n cricket’s cult hero Nathan Lyon has made a career out of proving people wrong.
Test legend Adam Gilchrist says Lyon has emerged as a “world class” bowler and he’s backed him to become the sixth n to take 300 Test wickets.
The former Manuka Oval groundsman is already ‘s greatest off-spinner with 283 Test wickets to his name.
How long until he reaches 300?
Lyon has taken 14 wickets in the first three games of his “brilliant” Ashes campaign, so taking another 17 in the final two Tests is a tough ask.
But Lyon has proven in all the key moments he belongs at the elite level.
The dream start
Of the 451 men to have worn the baggy green for , you could argue nobody has enjoyed a better start than Lyon.
He had five first class games to his name when he was thrown the ball on his Test debut in Galle in 2014, with Sri Lankan legend Kumar Sangakkara staring him down.
Seconds later, Sangakkara was on his way back to the pavilion and Lyon had enjoyed the dream start, finishing with 5-34 on debut.
Earning a position of distinction
If Test captaincy is the ultimate individual honour, leading the victory song isn’t far behind.
There has been more Test captains than song leaders since its inception in 1974, with only eight players able to boast they have led Under the Southern Cross I Stand.
Handed the honour by Michael Hussey, Lyon has already led one rendition on the SCG pitch after a 5-0 Ashes whitewash and Gilchrist wouldn’t be surprised to see that same display of raw emotion again.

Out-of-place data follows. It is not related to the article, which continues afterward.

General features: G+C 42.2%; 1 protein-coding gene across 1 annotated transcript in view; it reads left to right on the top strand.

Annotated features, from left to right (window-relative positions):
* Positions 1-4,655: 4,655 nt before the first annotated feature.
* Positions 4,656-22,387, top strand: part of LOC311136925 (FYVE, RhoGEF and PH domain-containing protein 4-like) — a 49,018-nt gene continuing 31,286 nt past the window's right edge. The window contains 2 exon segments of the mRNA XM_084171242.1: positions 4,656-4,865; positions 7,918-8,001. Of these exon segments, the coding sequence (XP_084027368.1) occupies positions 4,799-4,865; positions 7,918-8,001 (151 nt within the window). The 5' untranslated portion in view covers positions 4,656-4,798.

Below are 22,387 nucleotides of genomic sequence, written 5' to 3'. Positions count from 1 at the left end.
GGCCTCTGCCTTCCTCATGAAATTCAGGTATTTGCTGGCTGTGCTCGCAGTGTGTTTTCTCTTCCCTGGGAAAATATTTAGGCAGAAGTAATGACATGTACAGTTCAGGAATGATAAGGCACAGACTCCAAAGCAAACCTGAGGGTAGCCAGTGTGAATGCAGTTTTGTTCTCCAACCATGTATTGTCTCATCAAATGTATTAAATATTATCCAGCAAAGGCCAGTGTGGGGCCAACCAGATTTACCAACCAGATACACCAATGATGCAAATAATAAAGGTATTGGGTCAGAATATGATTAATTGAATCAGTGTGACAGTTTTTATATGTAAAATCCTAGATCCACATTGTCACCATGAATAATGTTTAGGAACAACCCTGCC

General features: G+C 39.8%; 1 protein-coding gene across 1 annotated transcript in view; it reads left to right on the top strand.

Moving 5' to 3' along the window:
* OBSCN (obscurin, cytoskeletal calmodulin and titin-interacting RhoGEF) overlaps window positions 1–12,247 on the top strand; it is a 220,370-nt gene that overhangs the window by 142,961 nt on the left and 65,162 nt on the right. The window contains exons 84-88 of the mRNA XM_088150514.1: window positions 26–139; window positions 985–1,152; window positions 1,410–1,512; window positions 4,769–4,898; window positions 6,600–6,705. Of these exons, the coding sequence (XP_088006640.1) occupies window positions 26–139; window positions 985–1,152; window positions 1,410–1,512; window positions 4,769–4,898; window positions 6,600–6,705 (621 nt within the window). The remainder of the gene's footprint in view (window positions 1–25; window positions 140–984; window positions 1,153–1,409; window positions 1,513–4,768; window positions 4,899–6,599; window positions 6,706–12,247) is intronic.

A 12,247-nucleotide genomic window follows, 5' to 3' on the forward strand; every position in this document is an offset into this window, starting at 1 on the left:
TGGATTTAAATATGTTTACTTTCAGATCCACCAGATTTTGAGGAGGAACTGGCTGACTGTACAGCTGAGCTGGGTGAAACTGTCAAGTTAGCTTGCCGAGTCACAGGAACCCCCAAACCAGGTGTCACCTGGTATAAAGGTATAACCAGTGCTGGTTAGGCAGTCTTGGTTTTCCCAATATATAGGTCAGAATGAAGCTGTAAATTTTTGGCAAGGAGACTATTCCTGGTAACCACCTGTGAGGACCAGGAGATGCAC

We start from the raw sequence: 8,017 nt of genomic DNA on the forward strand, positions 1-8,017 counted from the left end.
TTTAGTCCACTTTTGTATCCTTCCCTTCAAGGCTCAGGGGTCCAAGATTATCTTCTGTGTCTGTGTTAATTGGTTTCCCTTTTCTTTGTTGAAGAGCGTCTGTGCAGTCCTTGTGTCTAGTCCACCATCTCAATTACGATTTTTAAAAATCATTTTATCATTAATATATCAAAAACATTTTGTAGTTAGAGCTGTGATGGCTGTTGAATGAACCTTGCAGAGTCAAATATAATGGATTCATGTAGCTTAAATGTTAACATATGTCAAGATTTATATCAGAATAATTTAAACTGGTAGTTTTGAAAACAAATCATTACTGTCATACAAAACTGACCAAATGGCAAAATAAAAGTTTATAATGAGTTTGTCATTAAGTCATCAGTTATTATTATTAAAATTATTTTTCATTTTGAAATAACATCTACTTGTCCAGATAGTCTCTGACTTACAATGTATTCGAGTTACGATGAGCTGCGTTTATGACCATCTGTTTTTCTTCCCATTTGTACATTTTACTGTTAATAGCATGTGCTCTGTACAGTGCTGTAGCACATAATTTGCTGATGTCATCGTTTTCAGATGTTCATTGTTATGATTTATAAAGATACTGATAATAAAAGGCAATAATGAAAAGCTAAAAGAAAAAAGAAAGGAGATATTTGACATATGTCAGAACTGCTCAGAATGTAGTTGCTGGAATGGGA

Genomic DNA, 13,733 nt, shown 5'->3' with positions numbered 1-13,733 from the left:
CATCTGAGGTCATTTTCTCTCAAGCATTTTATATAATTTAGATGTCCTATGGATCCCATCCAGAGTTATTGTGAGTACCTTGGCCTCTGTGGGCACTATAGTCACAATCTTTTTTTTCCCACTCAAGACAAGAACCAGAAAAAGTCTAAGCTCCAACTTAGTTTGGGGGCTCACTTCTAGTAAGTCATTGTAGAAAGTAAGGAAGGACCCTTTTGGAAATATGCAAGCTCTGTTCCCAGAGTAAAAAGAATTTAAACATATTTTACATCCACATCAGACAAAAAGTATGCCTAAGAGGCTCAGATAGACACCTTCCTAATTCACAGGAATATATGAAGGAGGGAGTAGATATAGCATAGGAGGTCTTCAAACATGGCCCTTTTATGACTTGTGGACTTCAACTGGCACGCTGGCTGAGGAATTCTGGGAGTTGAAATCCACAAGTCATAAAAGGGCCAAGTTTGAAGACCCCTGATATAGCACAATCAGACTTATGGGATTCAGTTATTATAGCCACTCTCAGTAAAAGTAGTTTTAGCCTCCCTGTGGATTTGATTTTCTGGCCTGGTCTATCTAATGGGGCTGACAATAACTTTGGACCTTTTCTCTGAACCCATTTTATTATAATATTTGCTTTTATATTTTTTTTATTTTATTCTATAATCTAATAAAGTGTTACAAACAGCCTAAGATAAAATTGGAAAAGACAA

“I think that’s the incentive for the boys,” Gilchrist said.
“They’re pretty fired up and keen to do that, and at the moment it’s looking a likely proposition.”
That Test in Adelaide
Talk once revolved around who ‘s next great spinner would be after Shane Warne’s retirement, disregarding one N.M. Lyon that was already in the XI.
For many Lyon’s turning point was the emotional Adelaide Test in the wake of Phillip Hughes’ death in November 2014.
With India two wickets down and only 122 runs from victory on the pitch Lyon famously maintained as a groundsman, he struck seven times to gift an emotional win nobody will forget.
Conquering subcontinent demons
From late 2016 to early 2017, Lyon looked devoid of the confidence that had made him a cult hero.
He narrowly avoided the axe and jagged a career-best 8-50 in India and backed it up with 22 wickets in two games in Bangladesh.
“The best spin bowlers in history will be the ones that can bowl in all conditions and he certainly did that over in the subcontinent,” Gilchrist said.
“To bring that type of form back here as a finger spinner in , without possessing all the varieties the subcontinental finger spinners possess, he’s done a remarkable job this year to get those results.”
Stoking the fire in pursuit of the Ashes
Lyon usually played a pretty straight bat to the media – at least until this summer when he declared ‘s fast bowling cartel could “end careers”.
It caused an uproar but Lyon refused to go back into his shell – instead he set about sparking collapses and regaining the urn.
“It’s been brilliant, it’s been world class. He’s the leading wicket-taker in the world this year and what he picked up in the subcontinent, he’s continued that back here in ,” Gilchrist said.
“It’s been an unbelievable support for the fast bowling group in this Ashes series, he’s been of equal importance as far as I can see.”